The Free Will Defense suggests that for us to act as moral agents wemust have free will, and that as soon as we have free will we willabuse it. A world without such freedom would be unimaginable,robotic; moreover, in order for our relations with our Creator tobe morally meaningful, we must have the freedom freely to grow andcontract in that relationship. We must live in a dappled world, andwe can only really conceive of existence in terms of suchcontrasts-- light and shade, good and evil, obedience anddisobedience. Free will, to such defenders, is the highest good,higher than human happiness. Again, though, the objection cansurely be made that we seem to have so much freedom, more than weneed. Origen argued that Judas's evil made possible the good ofJesus's crucifixion, and from here it is but a step to theproposition that Hitler's evil allowed various righteous gentilesto act righteously, and from here it is but a step to theproposition that Hitler's evil is itself a good thing because itallowed Hitler himself the exercise of free will--an argument madein our day by Richard Swinburne, an Oxford theologian. It is thekind of "move" that gives academics a bad name.

What if we had been so constituted that our freedom to act wickedlyexisted along a narrower spectrum of possibility? Thieves, bullies,horrid husbands, liars, nasty little onanistic boys, corruptpoliticians, stealers of apples and pears and knowledge, defilersof Eden--but no Hitlers, no Stalins, no murderers, nochild-killers? Obviously, we cannot imagine what this limitedfreedom would look like: it does not, in fact, look much like ouridea of freedom. But if God had made such a world, we would neverhave had any experience of our more murderous freedoms, and wewould not lament their lack. Such a world would not be without anypain; death would still have its sting. But suffering would havehad much of its sting pulled. There would not be so much simplymonstrous suffering in the world. Not possible, you say? But asSchopenhauer retorts to Leibniz, even if the world we currentlyinhabit were the best of all possible worlds, God created both theworld "and also the possibility itself, accordingly he should havearranged this with a view to its admitting of a better world."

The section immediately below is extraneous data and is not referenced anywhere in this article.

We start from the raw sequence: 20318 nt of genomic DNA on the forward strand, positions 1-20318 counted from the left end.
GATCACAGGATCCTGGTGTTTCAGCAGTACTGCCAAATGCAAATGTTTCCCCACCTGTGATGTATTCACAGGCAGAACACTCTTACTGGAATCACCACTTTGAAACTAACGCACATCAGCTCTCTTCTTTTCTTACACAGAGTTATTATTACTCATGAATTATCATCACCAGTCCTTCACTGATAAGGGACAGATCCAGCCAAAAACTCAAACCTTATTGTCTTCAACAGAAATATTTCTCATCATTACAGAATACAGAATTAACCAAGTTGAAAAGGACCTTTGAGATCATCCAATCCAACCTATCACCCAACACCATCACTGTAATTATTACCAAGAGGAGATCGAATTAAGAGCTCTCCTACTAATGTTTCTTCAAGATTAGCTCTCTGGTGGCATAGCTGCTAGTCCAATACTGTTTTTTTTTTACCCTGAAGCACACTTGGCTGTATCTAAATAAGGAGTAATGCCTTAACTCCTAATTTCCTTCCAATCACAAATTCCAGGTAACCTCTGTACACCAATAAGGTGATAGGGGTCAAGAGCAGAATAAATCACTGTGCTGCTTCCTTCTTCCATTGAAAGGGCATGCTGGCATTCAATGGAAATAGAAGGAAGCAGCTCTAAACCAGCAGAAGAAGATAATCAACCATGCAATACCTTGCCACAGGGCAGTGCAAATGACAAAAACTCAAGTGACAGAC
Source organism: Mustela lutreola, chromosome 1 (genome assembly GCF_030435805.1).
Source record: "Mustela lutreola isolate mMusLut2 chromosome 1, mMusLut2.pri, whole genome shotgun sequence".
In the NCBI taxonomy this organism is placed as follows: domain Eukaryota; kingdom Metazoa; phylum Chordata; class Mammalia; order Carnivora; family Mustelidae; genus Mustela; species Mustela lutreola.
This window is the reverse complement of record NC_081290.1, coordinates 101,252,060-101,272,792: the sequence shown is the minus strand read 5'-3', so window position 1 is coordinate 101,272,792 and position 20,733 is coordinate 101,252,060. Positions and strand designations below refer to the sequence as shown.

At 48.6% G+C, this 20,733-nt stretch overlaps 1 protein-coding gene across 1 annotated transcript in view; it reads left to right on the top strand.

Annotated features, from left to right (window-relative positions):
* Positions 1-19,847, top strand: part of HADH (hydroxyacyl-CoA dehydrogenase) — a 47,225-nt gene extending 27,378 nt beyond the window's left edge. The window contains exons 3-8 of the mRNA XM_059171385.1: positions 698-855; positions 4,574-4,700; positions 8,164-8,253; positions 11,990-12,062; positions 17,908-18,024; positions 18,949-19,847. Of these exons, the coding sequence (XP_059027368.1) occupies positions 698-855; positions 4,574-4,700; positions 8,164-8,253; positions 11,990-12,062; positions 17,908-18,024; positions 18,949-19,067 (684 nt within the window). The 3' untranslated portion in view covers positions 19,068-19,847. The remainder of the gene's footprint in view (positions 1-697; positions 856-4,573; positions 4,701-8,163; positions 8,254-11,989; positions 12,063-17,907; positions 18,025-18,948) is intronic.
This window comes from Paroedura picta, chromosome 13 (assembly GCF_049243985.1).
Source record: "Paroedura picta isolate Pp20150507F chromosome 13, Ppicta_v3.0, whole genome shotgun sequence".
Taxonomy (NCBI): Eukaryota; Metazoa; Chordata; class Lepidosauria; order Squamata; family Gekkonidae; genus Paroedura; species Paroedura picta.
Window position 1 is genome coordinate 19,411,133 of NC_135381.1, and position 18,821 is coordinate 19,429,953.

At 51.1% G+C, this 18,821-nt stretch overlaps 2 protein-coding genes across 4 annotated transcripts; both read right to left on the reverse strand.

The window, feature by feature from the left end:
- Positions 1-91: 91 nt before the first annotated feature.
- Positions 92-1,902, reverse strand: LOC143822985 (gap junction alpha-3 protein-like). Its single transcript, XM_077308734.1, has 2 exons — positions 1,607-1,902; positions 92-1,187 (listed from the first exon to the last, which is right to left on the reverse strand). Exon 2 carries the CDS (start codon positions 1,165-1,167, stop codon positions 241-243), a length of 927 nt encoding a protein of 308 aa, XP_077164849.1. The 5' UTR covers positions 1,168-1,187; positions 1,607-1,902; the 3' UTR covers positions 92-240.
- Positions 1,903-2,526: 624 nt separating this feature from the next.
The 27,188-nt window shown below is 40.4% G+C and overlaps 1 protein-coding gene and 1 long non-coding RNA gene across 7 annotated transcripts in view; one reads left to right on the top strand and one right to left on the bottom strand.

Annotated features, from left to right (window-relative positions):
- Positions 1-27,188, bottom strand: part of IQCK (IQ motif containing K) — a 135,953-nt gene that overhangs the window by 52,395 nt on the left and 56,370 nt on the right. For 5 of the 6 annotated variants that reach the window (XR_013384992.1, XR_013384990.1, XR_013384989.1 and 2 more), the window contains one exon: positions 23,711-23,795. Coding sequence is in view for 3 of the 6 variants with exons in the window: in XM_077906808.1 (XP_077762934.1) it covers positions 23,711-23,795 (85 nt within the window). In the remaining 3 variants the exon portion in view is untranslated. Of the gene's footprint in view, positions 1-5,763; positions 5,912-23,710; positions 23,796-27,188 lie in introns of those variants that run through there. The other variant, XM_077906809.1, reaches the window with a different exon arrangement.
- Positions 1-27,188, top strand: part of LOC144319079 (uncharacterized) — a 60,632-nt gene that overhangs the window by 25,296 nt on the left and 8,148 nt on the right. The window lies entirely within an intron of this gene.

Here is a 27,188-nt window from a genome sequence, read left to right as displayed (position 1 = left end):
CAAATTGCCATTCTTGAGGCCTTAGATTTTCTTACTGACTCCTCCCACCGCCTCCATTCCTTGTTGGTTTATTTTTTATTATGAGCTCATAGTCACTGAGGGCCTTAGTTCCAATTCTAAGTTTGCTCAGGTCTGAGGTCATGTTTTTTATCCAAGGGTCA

Actually, the more complete confounder of the Free Will Defense isthe concept of heaven (less important to Judaism than toChristianity and Islam). In heaven, it seems, all tears will bewiped away and we will be free of pain and suffering. We will alsobe free of freedom--necessarily so, because if freedom were toexist in heaven, we would merely replicate our lives on earth andstart doing terrible things to each other again. Heaven, as anintellectual category as much as an "actual place," depends on theidea that the highest form of happiness--to be face to face withour Maker, and so on--is a state without freedom, or with severelycurtailed freedom. But if this is the ideal state, the state thatour Creator longs to have us in, then why was heaven not institutedon earth? Since heaven was not created on earth, we must concludethat our lives here are more or less painful experiments, and thatthe world is a training ground for heaven.

Yet it is a rigged experiment, since the experiment already knowsits own answer. Not just because God, being omniscient, must knowwhat will become of each of us (the Catholic church tied itself upin knots over this issue, and eventually had to repudiate its owndoctrine of "double predestination"), but also because a realexperiment would put the existence of heaven itself in doubt. Arigged experiment simply puts our going to heaven in doubt. Yet ifheaven must exist, if there is no doubt that heaven exists, then weknow that we are being trained here on earth to exercise a freewill that will not be needed in heaven, a free will the exercise ofwhich causes immense pain to many people, but a pain that will bemiraculously eased in heaven. This is nothing less than adefinition of torture. (Though presumably the likes of RichardSwinburne would argue that seventy years of torture versus aninfinity of heavenly bliss is a "reasonable" experiment.) Heaven isnot and never has been the solution to theodicy; heaven is the veryproblem.